3 reasons why a little stress can be healthy

2014 07 08 14 12 01 98 Butler Jen 200

Here's the good news about stress. Small intervals of stress can sharpen your mind and generate health benefits. This is referred to as "acute" stress or eustress.

Endocrinologist Dr. Hans Selye was the first to identify and study stress in 1936, and he documented the different types of stressors and their manifestations. He and other researchers have since identified numerous positive effects on our physical, psychological, and biological systems when under just the right amount of stress.

Here are three good reasons why a little stress can go a long way to benefit our overall health:

Jen Butler, MEd.Jen Butler, MEd.
  • It can boost brain function. It turns out low-level stressors stimulate the production of brain chemicals called neurotrophins and strengthen the connections between neurons in the brain.
  • It can increase immunity. "Some kinds of stress -- very short-term, that last only a matter of minutes -- actually redistribute cells in the bloodstream in a way that could be helpful," said Suzanne Segerstrom, PhD, an associate professor of psychology at the University of Kentucky who has conducted studies on stress and the immune system. You can read more about Segerstrom's research here and here.
  • It can increase resiliency. A large body of research on the science of resilience has found that learning to deal with stressful situations can make future situations easier to manage, according to the American Psychological Association.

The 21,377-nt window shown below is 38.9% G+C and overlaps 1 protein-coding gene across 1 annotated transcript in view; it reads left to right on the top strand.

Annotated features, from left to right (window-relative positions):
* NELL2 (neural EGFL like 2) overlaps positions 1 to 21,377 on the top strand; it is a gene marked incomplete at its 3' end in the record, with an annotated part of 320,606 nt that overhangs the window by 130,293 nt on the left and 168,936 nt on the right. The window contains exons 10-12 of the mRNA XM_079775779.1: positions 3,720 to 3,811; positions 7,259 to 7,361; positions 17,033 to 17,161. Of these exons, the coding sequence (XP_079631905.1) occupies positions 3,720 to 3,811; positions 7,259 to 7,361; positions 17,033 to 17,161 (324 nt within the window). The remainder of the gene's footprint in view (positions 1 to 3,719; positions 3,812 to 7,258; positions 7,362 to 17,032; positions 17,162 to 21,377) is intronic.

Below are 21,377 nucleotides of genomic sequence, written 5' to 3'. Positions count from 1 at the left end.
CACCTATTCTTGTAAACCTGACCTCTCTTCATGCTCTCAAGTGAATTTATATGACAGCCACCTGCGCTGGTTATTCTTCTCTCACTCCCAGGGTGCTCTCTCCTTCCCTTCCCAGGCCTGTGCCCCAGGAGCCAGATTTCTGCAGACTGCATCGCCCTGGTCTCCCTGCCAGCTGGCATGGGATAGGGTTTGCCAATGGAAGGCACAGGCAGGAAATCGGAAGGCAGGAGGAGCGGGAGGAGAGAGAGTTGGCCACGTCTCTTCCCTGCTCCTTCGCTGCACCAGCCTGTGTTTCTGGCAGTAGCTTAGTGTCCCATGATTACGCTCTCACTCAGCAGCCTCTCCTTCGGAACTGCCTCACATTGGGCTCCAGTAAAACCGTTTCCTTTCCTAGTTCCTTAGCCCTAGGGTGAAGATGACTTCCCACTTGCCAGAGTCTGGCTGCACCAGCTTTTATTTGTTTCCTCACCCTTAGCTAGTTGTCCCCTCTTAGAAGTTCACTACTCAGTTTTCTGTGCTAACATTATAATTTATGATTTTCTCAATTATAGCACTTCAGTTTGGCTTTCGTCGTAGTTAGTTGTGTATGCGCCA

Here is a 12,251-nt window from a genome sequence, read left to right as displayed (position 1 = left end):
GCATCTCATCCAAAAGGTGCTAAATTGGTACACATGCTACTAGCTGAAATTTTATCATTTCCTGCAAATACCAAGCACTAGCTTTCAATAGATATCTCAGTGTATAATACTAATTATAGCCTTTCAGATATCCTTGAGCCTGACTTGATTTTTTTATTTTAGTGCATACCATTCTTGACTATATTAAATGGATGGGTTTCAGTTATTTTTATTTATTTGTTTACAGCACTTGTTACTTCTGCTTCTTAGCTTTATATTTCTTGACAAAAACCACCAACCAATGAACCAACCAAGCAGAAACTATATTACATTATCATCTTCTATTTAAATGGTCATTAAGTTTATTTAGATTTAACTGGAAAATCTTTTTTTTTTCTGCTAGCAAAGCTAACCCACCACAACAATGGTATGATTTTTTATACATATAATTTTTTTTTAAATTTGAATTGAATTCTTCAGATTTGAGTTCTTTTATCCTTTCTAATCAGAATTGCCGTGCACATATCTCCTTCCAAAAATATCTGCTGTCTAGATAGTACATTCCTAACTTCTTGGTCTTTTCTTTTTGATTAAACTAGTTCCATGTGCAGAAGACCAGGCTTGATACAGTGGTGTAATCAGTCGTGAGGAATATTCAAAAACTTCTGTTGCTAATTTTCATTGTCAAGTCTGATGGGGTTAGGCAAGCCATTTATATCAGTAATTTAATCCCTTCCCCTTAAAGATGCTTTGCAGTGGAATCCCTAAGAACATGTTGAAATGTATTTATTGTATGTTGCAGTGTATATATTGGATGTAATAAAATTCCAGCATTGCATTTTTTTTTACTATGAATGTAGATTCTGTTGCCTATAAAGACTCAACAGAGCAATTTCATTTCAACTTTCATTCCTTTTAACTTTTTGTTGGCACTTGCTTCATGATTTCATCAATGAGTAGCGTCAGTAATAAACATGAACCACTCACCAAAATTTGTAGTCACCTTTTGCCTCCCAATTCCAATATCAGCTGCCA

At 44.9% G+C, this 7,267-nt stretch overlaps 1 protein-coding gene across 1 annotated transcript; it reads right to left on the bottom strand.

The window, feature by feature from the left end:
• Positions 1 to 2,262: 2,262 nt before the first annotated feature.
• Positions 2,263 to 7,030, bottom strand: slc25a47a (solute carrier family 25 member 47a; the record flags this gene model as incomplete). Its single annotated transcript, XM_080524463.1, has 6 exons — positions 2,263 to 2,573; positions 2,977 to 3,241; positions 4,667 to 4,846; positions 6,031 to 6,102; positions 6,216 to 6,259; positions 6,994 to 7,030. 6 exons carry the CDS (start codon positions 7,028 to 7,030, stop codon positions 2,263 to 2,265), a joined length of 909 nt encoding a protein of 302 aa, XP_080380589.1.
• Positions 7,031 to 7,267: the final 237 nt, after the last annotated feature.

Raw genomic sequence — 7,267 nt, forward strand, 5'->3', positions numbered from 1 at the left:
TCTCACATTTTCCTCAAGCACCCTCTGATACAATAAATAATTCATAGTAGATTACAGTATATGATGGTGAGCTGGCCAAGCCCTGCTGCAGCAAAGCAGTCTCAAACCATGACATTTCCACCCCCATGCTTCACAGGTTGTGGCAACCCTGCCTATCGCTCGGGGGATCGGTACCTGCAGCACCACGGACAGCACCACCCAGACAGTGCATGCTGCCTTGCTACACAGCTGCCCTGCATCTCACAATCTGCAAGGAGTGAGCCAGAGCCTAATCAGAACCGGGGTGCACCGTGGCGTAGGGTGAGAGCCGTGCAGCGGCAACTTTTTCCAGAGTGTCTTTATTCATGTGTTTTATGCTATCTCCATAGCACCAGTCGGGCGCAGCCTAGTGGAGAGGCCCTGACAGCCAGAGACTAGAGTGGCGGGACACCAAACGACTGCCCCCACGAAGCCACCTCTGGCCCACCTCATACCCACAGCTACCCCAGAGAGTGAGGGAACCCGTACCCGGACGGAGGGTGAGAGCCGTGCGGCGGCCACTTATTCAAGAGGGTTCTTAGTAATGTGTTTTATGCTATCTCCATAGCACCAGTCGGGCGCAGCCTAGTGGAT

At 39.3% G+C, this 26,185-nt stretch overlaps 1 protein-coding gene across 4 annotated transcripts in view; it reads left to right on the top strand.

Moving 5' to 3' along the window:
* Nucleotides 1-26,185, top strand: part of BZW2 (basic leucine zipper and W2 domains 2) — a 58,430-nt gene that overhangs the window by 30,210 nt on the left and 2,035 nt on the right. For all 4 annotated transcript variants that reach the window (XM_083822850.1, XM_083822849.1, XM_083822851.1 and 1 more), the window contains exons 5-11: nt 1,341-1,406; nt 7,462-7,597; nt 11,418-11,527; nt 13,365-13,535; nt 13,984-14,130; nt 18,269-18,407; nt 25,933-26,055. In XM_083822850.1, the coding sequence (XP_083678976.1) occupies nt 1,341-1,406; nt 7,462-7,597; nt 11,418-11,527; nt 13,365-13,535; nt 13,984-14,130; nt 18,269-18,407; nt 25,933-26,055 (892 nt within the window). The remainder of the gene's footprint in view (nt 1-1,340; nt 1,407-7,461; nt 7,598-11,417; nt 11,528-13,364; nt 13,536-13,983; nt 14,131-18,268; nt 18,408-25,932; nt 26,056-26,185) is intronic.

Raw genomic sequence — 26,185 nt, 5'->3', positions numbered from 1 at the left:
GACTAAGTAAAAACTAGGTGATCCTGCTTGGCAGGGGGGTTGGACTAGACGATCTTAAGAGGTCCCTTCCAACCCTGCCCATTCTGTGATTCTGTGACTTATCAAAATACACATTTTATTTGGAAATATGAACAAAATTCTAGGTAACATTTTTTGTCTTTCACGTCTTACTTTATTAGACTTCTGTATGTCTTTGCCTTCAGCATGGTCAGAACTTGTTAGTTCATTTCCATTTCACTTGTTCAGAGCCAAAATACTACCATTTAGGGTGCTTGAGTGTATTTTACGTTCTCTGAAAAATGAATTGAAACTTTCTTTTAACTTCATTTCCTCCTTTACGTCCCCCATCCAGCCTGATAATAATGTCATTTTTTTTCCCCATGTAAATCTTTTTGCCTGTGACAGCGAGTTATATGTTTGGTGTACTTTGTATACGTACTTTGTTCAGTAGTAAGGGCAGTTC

All experiences we have trigger a complex choreography of chemical reactions within us as our adrenal glands release a cascade of hormones, such as adrenaline and cortisol. Adrenaline increases our heart rate, which boosts our energy level; cortisol increases glucose to our bloodstream.

Bad news

When we regularly experience frequent and prolonged stress without enough time to recover, our mental and physical health becomes compromised. This kind of stress is "chronic," and it is bad news. We are not designed to withstand this overdrive of physiological arousal without paying the consequences to our overall health.

A number of studies have been conducted that look at the stress levels of dentists. Overall, the studies show 82.7% to 86% dentists experience chronic stress. Related studies reveal unsettling statistics that result from chronic stress among dentists, according to the ADA's 2003 Dentist Well-Being Survey, which came out in 2005, and a 2008 study in the British Dental Journal (June 2008, Vol. 204:11, p. E19). The latter study also found that 47% of dentists were somewhat happy to unhappy with little interest in life.

The ADA discovered the following in its 2003 Dentist Well-Being Survey:

  • 79.4% feel low in energy.
  • 55.8% blame themselves for things gone wrong.
  • 34.9% feel hopeless about the future.
  • 29.1% have no interest in things.
  • 23.5% have feelings of worthlessness.
  • 41.9% have difficulty concentrating and making decisions.

Of the survey respondents, 24% had indicators of diagnosable, moderate to severe depression even though almost half (47.5%) have ever been formally diagnosed with the condition. Other studies, such as a 2004 study in the Journal of the American Dental Association (June 2004, Vol. 135:6, pp 788-794), have found similar responses, such as that 34% of dentists frequently or always felt physically or emotionally exhausted.